Are prayer and meditation the same thing? Do you pray? Do you meditate?

Jenni: I’ve never been trained in meditation, but I think of that one scene in the chick flick Eat, Pray, Love when Julia Roberts is trying to meditate and gets distracted thinking about decorations, and realizes only a minute or two have gone by. If that’s meditation, then it’s exactly like prayer. It’s sometimes so hard to focus, and five minutes can seem pretty heroic at times. While most of my praying is done in tiny spurts sent up to God telepathically (“Help!” “Thanks!” “Wow!” as Anne Lamott would say) when it’s time to get down to business and no emergencies are involved, I love to pray the Psalms out loud. Pick a good solid verse and say it over and over again. I think it’s a form of meditation, the repetition and focusing on the words until it gets deep in your gut, but it’s a great way to pray. I think that’s why I like old hymns so much as well, since the repetition lets the words and ideas sink into your soul a bit. So, back to Eat, Pray, Love and one of my favorite quotes on prayer and meditation:

Smile with face, smile with mind, smile with liver.

Elizabeth Gilbert

Autumn: I practice yoga and mediation often, and many people see meditation as the eastern version of prayer. The truth is that yoga and meditation do not mandate or exclude any religious tradition and Christians have been meditating for ages.  The ancient christian tradition of walking a labyrinth is a moving meditation, just like yoga. When I meditate, I am communing with God. I think of prayer as a conversation with God, and meditation as the listening portion of that conversation. I also pray the rosary, which could be seen as meditating on a certain few mantras, mainly the Hail Mary and Our Father. Basically, if I am doing a lot of the talking to God, I am probably not meditating, but if I am listening for the quiet whisper of Holy Wisdom, then I am probably meditating. For me, meditation is part of prayer. Meditation is one of man way i follow the command in first Thessalonians:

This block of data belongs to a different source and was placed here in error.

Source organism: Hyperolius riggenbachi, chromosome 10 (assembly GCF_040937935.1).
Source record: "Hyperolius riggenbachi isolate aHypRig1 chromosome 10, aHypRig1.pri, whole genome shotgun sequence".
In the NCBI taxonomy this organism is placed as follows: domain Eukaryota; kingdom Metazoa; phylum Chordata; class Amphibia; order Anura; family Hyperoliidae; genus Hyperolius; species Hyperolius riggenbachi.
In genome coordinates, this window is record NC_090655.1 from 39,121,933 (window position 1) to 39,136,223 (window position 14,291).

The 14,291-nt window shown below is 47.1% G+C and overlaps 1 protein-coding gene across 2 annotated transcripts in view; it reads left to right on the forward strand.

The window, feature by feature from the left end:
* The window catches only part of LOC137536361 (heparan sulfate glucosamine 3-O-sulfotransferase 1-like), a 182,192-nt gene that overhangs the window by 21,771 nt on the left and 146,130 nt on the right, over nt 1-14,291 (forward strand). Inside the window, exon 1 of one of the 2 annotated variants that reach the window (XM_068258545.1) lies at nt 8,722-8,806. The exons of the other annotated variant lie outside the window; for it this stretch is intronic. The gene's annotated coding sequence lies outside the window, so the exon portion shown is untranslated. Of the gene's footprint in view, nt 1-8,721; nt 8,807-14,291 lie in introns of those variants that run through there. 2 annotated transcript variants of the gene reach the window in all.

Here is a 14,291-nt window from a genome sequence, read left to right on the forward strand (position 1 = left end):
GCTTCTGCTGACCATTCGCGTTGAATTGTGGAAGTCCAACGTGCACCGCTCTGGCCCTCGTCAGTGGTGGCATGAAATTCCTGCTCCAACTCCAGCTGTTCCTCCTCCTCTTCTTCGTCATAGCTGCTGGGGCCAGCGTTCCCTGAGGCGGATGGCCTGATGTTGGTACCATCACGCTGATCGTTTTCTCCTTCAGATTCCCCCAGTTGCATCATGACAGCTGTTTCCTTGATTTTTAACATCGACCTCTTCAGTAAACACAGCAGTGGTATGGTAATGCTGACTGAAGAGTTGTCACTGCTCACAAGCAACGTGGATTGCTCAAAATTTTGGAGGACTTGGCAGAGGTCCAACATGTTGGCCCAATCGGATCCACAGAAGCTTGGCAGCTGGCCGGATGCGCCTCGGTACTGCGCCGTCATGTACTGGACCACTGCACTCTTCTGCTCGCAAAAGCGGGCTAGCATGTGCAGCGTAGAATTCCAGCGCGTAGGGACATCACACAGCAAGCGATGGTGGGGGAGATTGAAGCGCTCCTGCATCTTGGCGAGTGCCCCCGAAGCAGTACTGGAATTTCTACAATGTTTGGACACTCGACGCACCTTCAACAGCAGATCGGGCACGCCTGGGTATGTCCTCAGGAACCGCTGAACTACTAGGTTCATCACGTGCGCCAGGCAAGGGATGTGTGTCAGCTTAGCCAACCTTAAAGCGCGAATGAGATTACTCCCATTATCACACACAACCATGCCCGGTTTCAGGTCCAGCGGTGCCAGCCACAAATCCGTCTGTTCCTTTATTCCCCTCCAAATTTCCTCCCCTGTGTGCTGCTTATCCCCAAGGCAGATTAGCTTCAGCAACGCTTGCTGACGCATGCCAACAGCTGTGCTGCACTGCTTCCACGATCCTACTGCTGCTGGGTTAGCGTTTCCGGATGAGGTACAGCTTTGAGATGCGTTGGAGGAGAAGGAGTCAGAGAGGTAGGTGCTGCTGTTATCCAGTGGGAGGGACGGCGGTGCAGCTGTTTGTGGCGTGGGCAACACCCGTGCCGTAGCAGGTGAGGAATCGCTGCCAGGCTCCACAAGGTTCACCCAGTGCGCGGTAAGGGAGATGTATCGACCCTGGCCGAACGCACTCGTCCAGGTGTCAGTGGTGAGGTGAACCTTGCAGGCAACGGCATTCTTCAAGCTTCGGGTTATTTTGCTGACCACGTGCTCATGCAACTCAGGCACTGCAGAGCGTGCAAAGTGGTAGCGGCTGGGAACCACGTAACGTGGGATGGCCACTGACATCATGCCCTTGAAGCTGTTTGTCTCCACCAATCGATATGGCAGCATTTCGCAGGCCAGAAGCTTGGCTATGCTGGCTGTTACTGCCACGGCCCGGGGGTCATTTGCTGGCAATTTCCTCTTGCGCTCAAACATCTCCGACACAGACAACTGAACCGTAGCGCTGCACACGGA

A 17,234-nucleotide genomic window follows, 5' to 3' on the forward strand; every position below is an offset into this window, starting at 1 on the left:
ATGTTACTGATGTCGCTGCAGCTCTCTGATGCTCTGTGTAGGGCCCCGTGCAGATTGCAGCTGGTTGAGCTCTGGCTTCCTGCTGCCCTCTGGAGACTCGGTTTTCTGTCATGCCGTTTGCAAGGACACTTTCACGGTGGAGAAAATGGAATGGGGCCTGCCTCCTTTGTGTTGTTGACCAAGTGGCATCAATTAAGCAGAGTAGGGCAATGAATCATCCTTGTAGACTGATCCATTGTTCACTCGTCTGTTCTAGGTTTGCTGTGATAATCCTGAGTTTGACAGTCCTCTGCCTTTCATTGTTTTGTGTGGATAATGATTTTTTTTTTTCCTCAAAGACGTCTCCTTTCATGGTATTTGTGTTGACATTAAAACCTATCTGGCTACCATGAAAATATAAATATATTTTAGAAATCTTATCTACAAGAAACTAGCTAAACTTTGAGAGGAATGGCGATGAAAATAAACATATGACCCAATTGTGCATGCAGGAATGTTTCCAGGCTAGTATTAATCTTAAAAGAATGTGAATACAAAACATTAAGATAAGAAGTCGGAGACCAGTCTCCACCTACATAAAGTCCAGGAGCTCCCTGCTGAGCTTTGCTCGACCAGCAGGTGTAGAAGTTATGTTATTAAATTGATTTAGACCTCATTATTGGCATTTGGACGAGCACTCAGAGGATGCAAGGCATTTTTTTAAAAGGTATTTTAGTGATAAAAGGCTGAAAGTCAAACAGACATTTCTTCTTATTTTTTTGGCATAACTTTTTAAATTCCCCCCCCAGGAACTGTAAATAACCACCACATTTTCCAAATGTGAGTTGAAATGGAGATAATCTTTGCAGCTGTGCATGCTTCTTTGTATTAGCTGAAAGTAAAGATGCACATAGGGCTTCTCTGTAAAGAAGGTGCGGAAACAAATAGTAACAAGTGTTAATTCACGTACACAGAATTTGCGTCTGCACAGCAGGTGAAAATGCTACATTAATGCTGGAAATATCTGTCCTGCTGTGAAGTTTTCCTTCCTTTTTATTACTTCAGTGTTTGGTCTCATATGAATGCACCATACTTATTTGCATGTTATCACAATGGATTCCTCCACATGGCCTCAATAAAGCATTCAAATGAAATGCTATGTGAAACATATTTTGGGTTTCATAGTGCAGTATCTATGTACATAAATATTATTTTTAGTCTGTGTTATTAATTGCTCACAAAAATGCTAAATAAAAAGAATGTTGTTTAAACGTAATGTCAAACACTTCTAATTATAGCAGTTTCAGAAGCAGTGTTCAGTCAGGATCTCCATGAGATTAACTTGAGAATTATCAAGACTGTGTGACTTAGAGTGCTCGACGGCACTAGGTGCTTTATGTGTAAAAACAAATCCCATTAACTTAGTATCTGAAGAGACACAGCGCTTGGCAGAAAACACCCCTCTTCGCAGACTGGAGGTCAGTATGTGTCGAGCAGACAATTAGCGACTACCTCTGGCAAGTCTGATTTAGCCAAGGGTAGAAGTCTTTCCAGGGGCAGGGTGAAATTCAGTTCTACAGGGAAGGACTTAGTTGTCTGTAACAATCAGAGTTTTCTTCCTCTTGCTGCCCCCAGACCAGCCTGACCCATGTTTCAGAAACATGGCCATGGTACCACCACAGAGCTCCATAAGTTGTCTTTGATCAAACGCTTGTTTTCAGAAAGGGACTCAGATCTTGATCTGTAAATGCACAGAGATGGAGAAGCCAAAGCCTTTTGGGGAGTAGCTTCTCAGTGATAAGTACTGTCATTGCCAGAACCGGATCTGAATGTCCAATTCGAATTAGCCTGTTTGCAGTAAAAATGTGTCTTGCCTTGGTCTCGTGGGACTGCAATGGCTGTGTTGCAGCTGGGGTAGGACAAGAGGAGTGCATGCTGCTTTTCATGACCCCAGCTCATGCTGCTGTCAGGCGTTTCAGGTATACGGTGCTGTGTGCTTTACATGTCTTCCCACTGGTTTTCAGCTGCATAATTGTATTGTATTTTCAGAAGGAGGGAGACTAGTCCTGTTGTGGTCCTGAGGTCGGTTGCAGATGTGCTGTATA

Pray without ceasing

1 Thessalonians 5:17

Now it is your turn…What do you think?